Documents Relating to New Zealand's Participation in the Second World War 1939–45: Volume III
287 — The High Commissioner for the Western Pacific (Suva) to the Prime Minister1
Your most secret telegram [No. 284] inviting my early comments on the proposal as approved by the President that the United States should assume full responsibility for the defence of Fiji and Tonga, and that the New Zealand forces now in Fiji should return to New Zealand on the arrival of an American Army division. I have, subject to the views of His Majesty's Government in the United Kingdom, no objection in principle to the assumption of responsibility by the United States for the defence of Fiji and Tonga if this is considered necessary on the grounds of higher policy by all concerned. But, as I represented in my personal letter to you of 21 April,2 one division is not sufficient to hold Fiji and I had hoped for one United States division in addition, not in substitution for, the New Zealand forces page 322 at present here. If the New Zealand forces cannot remain, I consider that two United States divisions would afford the minimum margin of safety.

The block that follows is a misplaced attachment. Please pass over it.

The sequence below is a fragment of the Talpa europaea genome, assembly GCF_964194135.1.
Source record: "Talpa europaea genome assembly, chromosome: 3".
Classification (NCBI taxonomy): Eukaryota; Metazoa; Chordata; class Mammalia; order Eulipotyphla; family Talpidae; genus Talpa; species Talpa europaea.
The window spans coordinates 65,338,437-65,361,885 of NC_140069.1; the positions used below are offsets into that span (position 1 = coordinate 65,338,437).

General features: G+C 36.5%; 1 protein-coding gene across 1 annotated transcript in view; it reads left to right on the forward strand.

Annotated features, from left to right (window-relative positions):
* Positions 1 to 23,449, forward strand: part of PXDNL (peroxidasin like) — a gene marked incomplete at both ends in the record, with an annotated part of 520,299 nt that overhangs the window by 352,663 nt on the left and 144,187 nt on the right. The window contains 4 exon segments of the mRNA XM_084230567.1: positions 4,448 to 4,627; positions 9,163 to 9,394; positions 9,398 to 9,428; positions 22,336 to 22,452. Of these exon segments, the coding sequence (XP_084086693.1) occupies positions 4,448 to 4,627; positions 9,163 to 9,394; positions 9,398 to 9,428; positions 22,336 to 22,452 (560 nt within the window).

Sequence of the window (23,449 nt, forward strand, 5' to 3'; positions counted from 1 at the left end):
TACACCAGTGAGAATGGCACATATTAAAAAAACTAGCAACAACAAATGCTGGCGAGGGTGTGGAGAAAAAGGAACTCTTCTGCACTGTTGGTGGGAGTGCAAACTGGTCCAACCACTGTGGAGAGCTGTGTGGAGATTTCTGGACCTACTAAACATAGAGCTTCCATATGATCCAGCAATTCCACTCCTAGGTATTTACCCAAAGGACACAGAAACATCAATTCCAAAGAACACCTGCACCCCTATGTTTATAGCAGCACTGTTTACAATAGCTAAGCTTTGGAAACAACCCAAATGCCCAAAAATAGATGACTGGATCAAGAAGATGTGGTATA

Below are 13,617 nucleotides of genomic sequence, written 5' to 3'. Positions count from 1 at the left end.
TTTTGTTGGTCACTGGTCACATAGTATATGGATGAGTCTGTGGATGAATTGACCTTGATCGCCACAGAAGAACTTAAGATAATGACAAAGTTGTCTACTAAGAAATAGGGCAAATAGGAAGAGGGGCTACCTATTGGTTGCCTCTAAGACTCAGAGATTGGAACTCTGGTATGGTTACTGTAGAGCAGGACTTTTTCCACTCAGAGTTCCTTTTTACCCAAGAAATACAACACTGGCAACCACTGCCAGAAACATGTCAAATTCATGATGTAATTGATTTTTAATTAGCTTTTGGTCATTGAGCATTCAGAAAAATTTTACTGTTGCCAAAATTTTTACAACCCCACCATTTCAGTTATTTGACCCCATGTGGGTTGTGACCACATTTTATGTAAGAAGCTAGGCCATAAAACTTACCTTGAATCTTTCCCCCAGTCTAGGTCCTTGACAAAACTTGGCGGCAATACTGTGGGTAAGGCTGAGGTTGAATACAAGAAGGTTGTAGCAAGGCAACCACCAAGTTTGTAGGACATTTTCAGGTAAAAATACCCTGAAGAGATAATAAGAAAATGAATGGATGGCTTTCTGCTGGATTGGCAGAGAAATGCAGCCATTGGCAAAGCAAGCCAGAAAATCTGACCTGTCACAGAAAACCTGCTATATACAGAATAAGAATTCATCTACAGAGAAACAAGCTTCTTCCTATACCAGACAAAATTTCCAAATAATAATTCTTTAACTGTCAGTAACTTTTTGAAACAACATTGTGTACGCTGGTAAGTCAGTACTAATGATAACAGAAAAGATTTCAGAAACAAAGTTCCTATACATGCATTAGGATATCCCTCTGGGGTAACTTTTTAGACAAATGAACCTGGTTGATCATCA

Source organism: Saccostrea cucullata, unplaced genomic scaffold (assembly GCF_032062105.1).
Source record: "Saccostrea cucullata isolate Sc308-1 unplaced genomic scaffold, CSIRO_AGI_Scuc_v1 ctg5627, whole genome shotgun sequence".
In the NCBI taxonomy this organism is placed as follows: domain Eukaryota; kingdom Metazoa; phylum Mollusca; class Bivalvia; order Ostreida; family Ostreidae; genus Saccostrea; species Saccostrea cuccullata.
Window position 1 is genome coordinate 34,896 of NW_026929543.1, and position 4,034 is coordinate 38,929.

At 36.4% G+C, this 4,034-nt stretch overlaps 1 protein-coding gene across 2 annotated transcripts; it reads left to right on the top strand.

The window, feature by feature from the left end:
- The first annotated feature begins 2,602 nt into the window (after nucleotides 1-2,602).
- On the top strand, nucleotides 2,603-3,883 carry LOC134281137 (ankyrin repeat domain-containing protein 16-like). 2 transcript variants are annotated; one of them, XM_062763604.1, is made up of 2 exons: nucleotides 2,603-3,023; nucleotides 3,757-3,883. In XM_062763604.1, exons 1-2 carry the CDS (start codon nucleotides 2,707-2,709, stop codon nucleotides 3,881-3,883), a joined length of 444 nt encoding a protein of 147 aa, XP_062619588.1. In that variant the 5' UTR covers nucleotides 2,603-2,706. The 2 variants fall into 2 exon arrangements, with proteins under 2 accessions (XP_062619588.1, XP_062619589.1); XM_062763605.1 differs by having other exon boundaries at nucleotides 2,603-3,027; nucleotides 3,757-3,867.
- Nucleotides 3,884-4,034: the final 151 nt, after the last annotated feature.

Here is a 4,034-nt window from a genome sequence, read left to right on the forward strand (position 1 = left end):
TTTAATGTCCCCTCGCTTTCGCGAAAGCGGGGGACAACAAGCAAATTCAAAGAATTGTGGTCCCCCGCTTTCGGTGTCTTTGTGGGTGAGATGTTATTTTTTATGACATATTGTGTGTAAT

On practical as well as political grounds it would be necessary to preserve the identity of the Fiji and Tongan Defence Forces within the framework of the United States command, which has presented no difficulty hitherto with regard to the New Zealand command, and I imagine would be entirely acceptable to the United States Army authorities.
1 Repeated to the Secretary of State for the Colonies.